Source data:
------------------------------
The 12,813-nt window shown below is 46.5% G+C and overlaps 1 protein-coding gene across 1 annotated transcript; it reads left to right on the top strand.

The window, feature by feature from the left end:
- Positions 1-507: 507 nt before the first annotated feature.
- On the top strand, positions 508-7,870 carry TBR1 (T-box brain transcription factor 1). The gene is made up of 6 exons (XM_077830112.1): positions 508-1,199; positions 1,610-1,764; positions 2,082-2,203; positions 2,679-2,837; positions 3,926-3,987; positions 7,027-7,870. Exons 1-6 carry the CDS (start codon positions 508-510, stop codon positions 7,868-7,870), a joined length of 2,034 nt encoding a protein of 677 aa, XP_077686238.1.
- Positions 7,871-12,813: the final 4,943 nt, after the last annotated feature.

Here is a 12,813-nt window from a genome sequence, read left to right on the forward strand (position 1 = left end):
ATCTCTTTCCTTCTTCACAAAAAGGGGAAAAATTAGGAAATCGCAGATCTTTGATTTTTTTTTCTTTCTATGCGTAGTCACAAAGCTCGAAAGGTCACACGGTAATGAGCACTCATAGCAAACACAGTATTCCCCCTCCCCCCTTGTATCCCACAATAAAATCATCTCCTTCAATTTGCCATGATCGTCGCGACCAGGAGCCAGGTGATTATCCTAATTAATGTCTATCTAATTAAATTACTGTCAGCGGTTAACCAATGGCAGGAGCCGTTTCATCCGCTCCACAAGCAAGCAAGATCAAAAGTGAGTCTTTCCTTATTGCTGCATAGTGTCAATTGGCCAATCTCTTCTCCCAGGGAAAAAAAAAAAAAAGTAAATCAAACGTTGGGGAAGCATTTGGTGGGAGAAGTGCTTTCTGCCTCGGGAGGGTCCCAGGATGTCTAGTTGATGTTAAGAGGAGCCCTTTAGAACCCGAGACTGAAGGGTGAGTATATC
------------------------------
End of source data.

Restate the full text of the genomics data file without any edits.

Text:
The 12,813-nt window shown below is 46.5% G+C and overlaps 1 protein-coding gene across 1 annotated transcript; it reads left to right on the top strand.

The window, feature by feature from the left end:
- Positions 1-507: 507 nt before the first annotated feature.
- On the top strand, positions 508-7,870 carry TBR1 (T-box brain transcription factor 1). The gene is made up of 6 exons (XM_077830112.1): positions 508-1,199; positions 1,610-1,764; positions 2,082-2,203; positions 2,679-2,837; positions 3,926-3,987; positions 7,027-7,870. Exons 1-6 carry the CDS (start codon positions 508-510, stop codon positions 7,868-7,870), a joined length of 2,034 nt encoding a protein of 677 aa, XP_077686238.1.
- Positions 7,871-12,813: the final 4,943 nt, after the last annotated feature.

Here is a 12,813-nt window from a genome sequence, read left to right on the forward strand (position 1 = left end):
ATCTCTTTCCTTCTTCACAAAAAGGGGAAAAATTAGGAAATCGCAGATCTTTGATTTTTTTTTCTTTCTATGCGTAGTCACAAAGCTCGAAAGGTCACACGGTAATGAGCACTCATAGCAAACACAGTATTCCCCCTCCCCCCTTGTATCCCACAATAAAATCATCTCCTTCAATTTGCCATGATCGTCGCGACCAGGAGCCAGGTGATTATCCTAATTAATGTCTATCTAATTAAATTACTGTCAGCGGTTAACCAATGGCAGGAGCCGTTTCATCCGCTCCACAAGCAAGCAAGATCAAAAGTGAGTCTTTCCTTATTGCTGCATAGTGTCAATTGGCCAATCTCTTCTCCCAGGGAAAAAAAAAAAAAAGTAAATCAAACGTTGGGGAAGCATTTGGTGGGAGAAGTGCTTTCTGCCTCGGGAGGGTCCCAGGATGTCTAGTTGATGTTAAGAGGAGCCCTTTAGAACCCGAGACTGAAGGGTGAGTATATC